Using `user.toml` to reconfigure an existing service


#1

We have a use-case where we need to reconfigure a host running Habitat services rather than re-provisioning it. We are currently doing this using the following procedure:

hab svc unload <svc>
# update /hab/svc/<svc_name>/user.toml
hab svc load <svc>

The issue we see is that, even though user.toml has been updated, our reloaded service doesn’t pick up the new config values, and we have to do a hab config apply as well.

While not a deal-breaker, we’d rather only inject configs with a single mechanism.

cc @bixu


#2

Configuration from hab config apply layers “on top” of anything from a user.toml file, just as a user.toml layers on top of a package’s default.toml.

If you want to configure using only user.toml, you’ll probably want to “reset” your gossip-layer configuration. Running something like echo "" | hab config apply <service.group> $(date +%s) will do that for you.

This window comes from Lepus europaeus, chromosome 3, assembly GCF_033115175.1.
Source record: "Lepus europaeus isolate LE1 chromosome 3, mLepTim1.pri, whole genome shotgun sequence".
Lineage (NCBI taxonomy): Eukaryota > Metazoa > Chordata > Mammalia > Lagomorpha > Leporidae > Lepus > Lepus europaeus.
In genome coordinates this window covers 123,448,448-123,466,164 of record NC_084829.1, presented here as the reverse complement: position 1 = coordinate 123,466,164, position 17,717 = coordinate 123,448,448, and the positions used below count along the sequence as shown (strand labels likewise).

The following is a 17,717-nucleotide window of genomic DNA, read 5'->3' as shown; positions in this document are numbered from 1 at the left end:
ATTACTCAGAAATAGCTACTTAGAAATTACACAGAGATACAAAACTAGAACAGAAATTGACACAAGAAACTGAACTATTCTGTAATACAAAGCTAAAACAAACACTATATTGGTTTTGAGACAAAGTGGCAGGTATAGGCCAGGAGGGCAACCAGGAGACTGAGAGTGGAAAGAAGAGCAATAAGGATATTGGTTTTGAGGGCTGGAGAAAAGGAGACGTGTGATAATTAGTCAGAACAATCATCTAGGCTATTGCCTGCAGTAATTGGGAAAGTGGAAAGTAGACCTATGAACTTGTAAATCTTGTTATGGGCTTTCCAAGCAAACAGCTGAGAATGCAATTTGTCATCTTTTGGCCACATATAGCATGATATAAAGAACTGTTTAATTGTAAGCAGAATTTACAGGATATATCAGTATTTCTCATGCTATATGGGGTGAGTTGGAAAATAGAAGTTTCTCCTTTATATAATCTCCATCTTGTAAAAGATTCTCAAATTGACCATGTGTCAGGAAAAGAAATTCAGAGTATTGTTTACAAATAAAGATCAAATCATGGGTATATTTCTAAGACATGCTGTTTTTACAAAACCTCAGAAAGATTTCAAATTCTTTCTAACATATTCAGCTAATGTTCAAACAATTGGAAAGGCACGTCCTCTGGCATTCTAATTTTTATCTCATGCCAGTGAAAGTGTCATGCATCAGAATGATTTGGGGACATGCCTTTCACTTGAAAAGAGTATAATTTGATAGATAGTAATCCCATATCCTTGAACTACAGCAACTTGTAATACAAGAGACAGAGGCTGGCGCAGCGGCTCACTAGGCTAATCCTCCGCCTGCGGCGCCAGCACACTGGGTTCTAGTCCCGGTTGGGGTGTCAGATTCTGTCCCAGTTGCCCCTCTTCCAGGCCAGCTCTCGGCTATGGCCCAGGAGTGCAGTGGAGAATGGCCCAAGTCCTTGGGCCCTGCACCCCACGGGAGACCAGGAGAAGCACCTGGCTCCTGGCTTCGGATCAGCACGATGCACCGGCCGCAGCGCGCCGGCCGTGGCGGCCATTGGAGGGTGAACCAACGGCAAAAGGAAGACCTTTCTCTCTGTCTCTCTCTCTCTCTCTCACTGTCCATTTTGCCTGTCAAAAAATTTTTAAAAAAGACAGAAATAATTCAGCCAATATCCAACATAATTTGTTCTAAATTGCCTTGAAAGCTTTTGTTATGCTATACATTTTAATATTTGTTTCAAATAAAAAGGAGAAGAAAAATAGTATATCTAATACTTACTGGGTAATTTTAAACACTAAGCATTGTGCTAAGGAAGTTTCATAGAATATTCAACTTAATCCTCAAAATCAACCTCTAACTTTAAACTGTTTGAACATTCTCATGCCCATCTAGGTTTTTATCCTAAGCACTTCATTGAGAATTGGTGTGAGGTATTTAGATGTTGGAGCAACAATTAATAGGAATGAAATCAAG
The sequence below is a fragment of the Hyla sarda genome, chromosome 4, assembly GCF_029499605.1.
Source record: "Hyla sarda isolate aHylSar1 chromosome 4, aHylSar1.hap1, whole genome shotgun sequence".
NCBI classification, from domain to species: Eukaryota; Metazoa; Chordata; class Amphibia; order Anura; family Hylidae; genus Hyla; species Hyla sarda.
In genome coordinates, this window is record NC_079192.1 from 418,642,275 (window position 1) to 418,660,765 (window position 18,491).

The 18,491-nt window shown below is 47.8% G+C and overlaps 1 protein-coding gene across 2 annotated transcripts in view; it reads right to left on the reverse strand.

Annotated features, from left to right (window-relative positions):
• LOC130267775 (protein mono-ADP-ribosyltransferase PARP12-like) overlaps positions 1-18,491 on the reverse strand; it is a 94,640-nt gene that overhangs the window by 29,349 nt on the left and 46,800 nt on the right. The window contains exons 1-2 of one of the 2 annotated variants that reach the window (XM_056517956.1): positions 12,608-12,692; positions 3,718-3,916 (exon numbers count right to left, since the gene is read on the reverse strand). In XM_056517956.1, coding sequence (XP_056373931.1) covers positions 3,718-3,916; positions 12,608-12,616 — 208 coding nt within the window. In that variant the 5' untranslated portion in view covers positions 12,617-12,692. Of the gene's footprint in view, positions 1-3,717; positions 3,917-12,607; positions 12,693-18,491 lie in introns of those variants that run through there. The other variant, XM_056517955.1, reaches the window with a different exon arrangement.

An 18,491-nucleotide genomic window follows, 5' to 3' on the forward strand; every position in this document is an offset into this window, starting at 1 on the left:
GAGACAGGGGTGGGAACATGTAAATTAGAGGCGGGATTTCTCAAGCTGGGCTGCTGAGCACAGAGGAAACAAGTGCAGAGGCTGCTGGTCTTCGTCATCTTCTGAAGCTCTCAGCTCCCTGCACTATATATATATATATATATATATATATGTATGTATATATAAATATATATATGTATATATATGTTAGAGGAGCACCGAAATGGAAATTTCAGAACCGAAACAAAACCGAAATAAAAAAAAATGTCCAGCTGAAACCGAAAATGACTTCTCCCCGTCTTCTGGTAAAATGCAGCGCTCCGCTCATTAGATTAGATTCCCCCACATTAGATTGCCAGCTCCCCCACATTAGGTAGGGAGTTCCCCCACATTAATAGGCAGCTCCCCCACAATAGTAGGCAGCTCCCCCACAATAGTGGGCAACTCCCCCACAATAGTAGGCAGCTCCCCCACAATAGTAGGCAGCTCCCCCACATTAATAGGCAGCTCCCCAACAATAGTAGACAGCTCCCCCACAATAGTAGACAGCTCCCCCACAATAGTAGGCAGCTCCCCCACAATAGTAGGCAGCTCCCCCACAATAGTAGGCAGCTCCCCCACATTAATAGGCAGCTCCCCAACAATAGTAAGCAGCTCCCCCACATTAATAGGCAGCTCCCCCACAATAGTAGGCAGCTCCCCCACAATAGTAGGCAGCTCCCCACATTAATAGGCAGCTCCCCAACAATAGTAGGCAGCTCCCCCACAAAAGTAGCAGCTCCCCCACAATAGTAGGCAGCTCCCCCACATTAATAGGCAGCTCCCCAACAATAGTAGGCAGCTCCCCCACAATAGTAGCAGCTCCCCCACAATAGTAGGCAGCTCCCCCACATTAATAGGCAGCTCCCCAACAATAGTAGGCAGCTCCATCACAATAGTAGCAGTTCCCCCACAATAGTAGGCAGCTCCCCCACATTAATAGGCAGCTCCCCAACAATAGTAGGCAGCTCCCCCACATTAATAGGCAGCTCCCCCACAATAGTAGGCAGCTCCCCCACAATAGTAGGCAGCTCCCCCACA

First, however, you should try putting your user.toml file in /hab/user/<svc_name>/config/user.toml, instead; that’s the “proper” location for it (hab/svc/<svc_name>/user.toml is the older location, and it is not subject to the file-watching mechanism).


#3

Heya,

You mentioned you are doing a process like:

hab svc unload <svc>
# update /hab/svc/<svc_name>/user.toml
hab svc load <svc>

Is this an automated process that might be happening very quickly?

One thing to note is that unload and load are still async. Because of the way they work, if you quickly unload and then load a service but without any changes that would result in a change to the spec file, then it is possible hab sup won’t do anything at all to your service. See https://github.com/habitat-sh/habitat/issues/4807

That bug, in combination with the fact that you are using a user.toml location that isn’t subject to the file-watcher might be another reason you aren’t seeing a change.

Cheers,

Steven